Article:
Archive for October, 2011
Last week it was announced — leaked really — that Fox has optioned the Magicians books to be an hour-long drama. You can read the details here.
I thought maybe I should answer some questions about that. Since it seems to raise a lot of them.
[Scene: the set of an imaginary talk show, w/ chairs and ferns.]
Lev Grossman: [clears throat, scooches forward in armchair] Tell me, Lev Grossman. We know the facts of the deal. But how do you feel about it?
Lev Grossman: Really great.
Lev Grossman: [scooches even further forward] How great?
Lev Grossman: Pretty amazingly great. I mean, look! TV deal! I’ve been talking to people in Hollywood for more than two years, ever since before The Magicians came out, and this is the culmination of all that. Hollywood works really differently from the books world, which I only barely understand as it is, and it took me a long time to get a feel for it. This is not the kind of deal where a book gets optioned right out of the gate. This was a lot of work. I went through three different agents. I talked to literally dozens of people — mostly producers, but also writers and directors. It never clicked. Either it didn’t feel right to them, or it didn’t feel right to me.
Not that I wasn’t eager to sell out. Believe me, I was. But it just wasn’t right.
Lev Grossman: [wipes away tear of fake pity] So what ended this horrible, horrible ordeal?
Lev Grossman: Mostly my last and best agent, who works at CAA, and a guy named Michael London. When I met with Michael this spring I instantly recognized him as a smart, good person, which he pretty much had to be given the cool stuff he’s done — Sideways, Milk, The Illusionist, etc. He’s also doing the show based on Jennifer Egan’s A Visit from the Goon Squad. I’d never met anybody else like him in the movie biz. What I did not know, but later found out, was that Michael is also the kind of person who gets shit done. Like he says he’s going to do things, then he goes away, and then later you find out that those things have actually been done. By him. This is a rare and amazing quality.
Lev Grossman: [chin in hand] Why do this as a TV show? Why not a movie? Why?
Lev Grossman: I actually think The Magicians would be a pretty excellent movie. But as it turns out most of the interest was from TV people, and I can see why. There’s a lot of plot in The Magicians, let alone The Magician King. There’s a lot of world to play around in. You kind of want to go slow, and explore all the nooks and crannies. Spread it out over a few seasons. In some ways it’s shaped more like a show than a movie.
Also I get the impression that a lot of movie people are crossing over into TV right now. Because TV is so good.
Lev Grossman: [waking up with a start] What? Leprechauns! Leprechauns! God, it was that dream again.
Lev Grossman: Are you … OK?
Lev Grossman: [pours glass of whisky from side table, slams it] Gimme a minute. Talk about that Michael London guy some more and how great he is or whatever.
Lev Grossman: OK, sure. So putting a TV show together turns out to be a bit like a scavenger hunt. You have to find a lot of different things: an agent, a producer, a writer to write the pilot, a studio to make it, and so on. So the television studio part of Fox (as distinct from the network) put up a hand and said, yeah, we’re into this, let’s do it. (They make House. They also made Firefly. Nuff said.) Then we talked to a few different writers, but the ones who really got it — who were really stoked and said, yeah, OK, we know how to take this book-shaped thing and make it into a TV-show-shaped thing — were Ashley Miller and Zack Stentz. They’re the guys who wrote Thor and X-Men: First Class. They’re also serious TV people — they worked on Fringe and Andromeda and The Sarah Connor Chronicles. They’re smart, they get the genre, and they, like Michael London, get things done.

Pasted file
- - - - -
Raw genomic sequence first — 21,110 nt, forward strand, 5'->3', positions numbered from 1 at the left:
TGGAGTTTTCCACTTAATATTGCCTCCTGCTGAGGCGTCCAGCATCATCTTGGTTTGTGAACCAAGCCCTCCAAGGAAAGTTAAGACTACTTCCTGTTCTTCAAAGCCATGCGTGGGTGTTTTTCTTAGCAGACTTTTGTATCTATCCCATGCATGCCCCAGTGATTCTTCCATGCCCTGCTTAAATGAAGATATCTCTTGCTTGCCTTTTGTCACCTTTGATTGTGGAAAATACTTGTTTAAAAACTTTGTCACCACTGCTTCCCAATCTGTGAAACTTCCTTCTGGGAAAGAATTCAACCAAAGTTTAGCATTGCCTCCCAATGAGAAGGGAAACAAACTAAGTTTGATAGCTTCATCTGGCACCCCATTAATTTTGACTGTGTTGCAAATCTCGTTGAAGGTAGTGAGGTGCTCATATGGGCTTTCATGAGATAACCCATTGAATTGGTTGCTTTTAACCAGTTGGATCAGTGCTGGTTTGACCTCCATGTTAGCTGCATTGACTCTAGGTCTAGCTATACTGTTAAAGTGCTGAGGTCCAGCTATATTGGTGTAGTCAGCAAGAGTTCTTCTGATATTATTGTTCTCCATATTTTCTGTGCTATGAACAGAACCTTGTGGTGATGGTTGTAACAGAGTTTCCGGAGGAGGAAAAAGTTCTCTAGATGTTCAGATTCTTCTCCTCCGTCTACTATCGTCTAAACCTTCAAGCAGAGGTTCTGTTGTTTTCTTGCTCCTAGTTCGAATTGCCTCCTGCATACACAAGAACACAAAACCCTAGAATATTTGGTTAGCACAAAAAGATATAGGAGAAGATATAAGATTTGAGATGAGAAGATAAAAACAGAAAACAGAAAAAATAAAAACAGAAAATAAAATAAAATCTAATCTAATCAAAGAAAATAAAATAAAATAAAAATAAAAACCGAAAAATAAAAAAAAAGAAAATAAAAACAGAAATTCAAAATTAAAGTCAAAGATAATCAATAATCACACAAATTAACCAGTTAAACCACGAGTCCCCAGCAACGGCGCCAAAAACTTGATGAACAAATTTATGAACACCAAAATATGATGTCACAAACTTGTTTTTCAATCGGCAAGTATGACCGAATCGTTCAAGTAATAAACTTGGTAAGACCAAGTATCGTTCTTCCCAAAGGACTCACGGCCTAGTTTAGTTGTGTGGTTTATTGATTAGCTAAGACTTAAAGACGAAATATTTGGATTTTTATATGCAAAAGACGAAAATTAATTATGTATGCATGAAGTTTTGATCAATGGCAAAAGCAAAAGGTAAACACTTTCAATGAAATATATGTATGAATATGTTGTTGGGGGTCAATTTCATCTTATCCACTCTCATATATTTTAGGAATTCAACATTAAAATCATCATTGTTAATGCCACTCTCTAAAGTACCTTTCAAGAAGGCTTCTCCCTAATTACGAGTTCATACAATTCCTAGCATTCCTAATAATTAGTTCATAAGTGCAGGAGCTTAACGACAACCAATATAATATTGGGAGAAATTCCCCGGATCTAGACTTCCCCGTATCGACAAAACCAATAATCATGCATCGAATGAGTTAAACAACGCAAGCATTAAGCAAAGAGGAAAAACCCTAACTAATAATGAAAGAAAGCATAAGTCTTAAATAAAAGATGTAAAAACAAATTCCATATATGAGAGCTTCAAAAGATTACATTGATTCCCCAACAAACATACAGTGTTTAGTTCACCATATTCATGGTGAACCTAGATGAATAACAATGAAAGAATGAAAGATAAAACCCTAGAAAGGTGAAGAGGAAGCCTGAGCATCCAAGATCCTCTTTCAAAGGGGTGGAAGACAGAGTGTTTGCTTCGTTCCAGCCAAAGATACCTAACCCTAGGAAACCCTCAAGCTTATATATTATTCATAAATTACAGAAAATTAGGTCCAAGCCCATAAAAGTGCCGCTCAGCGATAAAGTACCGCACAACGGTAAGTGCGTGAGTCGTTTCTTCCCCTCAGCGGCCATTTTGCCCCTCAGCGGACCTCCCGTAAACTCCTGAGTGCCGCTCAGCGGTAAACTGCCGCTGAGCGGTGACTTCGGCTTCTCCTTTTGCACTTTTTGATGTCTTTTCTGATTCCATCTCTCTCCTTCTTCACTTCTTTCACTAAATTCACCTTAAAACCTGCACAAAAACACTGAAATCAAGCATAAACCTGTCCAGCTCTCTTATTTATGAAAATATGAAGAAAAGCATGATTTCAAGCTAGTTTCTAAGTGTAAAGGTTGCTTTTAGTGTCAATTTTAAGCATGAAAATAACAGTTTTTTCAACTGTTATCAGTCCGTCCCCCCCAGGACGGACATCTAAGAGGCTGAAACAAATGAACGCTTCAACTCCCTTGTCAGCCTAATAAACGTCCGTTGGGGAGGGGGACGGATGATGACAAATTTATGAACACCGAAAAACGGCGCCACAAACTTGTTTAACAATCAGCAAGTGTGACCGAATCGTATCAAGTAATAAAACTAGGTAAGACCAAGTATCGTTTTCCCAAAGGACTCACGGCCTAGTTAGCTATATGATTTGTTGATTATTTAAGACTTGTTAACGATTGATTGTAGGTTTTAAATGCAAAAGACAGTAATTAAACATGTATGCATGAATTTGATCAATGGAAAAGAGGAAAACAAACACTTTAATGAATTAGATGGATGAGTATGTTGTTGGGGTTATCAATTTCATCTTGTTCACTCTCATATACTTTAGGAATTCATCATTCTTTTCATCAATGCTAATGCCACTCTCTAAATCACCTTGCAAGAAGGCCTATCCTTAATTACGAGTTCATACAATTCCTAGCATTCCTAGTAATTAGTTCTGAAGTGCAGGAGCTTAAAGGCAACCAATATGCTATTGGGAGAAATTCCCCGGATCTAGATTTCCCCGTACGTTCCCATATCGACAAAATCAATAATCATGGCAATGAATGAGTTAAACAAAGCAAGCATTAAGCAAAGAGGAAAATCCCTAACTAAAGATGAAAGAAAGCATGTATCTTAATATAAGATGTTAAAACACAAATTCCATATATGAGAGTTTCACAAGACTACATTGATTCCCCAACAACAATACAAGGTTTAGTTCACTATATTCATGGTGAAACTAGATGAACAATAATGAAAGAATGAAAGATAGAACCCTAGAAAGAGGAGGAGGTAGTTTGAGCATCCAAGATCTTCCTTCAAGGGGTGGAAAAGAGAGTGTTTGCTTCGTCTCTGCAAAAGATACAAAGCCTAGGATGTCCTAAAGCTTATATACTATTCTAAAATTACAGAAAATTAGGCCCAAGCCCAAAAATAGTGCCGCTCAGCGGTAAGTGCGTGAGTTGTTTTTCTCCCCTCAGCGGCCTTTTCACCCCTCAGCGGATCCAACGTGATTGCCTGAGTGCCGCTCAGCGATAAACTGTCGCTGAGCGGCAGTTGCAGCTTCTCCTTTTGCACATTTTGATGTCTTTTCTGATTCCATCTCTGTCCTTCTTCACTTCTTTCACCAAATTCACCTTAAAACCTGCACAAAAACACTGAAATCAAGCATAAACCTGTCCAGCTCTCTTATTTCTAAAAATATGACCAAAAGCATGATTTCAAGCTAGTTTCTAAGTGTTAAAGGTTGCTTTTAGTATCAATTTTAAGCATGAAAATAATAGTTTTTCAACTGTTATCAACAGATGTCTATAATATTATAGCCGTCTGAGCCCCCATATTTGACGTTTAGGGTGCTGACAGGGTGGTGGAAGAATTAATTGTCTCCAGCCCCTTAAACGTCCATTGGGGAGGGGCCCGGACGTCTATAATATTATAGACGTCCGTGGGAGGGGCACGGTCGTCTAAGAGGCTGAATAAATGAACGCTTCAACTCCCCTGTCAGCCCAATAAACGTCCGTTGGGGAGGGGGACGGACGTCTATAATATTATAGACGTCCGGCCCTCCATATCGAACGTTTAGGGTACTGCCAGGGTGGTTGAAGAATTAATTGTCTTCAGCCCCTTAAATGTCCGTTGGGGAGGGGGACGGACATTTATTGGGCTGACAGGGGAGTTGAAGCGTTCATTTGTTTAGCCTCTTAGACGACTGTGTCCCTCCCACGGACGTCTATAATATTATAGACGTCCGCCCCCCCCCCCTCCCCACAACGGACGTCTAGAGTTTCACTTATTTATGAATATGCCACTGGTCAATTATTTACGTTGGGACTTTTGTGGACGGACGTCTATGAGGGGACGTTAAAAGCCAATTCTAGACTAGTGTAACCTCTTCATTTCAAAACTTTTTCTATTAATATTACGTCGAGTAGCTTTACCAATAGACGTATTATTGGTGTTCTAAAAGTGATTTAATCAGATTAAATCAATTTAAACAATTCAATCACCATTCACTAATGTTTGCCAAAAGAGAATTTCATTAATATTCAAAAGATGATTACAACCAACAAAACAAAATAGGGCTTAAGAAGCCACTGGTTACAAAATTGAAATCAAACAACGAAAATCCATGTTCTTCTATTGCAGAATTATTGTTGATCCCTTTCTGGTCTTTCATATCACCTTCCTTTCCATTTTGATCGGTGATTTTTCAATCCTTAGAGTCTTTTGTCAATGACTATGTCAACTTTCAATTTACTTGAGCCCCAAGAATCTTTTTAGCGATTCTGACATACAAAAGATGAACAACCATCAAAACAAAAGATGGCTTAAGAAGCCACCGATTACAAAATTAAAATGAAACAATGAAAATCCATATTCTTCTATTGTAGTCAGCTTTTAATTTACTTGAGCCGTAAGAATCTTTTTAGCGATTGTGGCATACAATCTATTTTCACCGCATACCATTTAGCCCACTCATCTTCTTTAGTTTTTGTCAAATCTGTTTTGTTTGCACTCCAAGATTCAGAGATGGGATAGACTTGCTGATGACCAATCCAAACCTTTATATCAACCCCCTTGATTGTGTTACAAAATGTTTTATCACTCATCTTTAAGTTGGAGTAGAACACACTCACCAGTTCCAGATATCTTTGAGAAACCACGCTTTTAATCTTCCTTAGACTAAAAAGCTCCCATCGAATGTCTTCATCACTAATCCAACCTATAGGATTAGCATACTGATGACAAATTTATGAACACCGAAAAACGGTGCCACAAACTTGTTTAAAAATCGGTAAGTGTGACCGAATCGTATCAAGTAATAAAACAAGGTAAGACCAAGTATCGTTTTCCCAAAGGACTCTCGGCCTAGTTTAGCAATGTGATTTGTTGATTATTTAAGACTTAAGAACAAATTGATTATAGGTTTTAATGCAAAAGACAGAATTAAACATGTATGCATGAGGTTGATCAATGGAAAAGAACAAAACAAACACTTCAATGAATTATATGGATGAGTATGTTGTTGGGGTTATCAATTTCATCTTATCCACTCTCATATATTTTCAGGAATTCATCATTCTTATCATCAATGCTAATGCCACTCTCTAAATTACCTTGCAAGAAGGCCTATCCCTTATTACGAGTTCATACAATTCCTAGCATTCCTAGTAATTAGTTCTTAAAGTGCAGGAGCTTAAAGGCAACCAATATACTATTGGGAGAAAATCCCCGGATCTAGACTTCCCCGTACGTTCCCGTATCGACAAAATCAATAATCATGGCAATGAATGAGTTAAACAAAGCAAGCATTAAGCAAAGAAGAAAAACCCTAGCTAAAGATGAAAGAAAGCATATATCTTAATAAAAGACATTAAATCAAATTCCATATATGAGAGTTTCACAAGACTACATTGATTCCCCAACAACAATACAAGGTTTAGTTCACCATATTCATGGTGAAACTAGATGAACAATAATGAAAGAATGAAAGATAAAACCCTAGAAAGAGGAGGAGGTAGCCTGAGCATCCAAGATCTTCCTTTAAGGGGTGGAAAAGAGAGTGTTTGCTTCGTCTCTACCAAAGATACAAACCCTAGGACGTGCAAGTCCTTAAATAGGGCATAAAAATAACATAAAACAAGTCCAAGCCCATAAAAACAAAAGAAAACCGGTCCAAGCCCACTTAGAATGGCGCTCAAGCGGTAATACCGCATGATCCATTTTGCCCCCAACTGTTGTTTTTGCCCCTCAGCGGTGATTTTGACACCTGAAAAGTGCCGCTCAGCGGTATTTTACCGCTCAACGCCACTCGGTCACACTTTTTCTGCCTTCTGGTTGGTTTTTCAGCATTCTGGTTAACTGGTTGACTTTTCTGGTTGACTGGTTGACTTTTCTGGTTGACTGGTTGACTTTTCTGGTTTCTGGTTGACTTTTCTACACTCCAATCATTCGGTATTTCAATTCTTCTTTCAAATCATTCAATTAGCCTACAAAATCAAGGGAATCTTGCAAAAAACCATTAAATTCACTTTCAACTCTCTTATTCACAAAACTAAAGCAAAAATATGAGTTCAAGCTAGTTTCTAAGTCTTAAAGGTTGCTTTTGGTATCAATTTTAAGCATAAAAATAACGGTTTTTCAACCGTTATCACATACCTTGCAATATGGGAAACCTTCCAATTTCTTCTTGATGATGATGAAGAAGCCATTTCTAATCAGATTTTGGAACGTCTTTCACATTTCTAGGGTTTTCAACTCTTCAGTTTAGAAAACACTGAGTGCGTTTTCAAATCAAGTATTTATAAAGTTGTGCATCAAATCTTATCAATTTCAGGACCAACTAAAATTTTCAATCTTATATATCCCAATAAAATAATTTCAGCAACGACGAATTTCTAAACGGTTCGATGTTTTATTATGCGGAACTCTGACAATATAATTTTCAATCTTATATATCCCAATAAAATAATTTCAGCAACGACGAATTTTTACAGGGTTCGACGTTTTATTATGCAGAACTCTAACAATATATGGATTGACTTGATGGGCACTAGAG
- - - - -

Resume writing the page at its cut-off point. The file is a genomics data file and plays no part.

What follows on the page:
In short they’re the kind of people that Fox (Fox the network this time) listens to. I wasn’t in the room for the actual pitch. I didn’t have to be. I hear they blew the doors off the place.
Lev Grossman: So what happens next? Now that you’re all rich and stuff.
Lev Grossman: I’m not rich. No, but I mean, really not. I don’t know how it works in movies, but in TV the money starts very very small and then slowly escalates. You would be kind of disappointed and maybe even a little depressed at how little it costs to option a book for TV. I mean, it’s not nothing, but it’s very far from life-changing. If the show actually becomes a series and gets broadcast, then I start doing all right.
Lev Grossman: [frowning at his iPhone, on which he is playing Words with Friends] So is that going to happen? Is it going to be a real show or whatever?
Lev Grossman: It damn well ought to be. The kind of fantasy I write, and the kind that I like best — the Lewis/Rowling type, the clever character-driven stuff about people moving between mundane and magic worlds — has a huge audience that’s very well served by books, but there’s absoluetly nothing for that audience on TV. There’s epic fantasy, and there’s horror, but there’s nothing like Harry Potter or The Magicians. You’d think someone would have put it together and said, hey, people like to see other people cast spells, let’s do a TV show about it, and maybe put some sex in too. But it hasn’t happened yet. Maybe it’s about to.
Lev Grossman: [pours another drink] I’ll drink to that.
Lev Grossman: I don’t even think that’s real whisky.
More questions? Ask in comments. Though I may not be able to answer all of them, either because I can’t talk about it, or more probably because I just don’t know.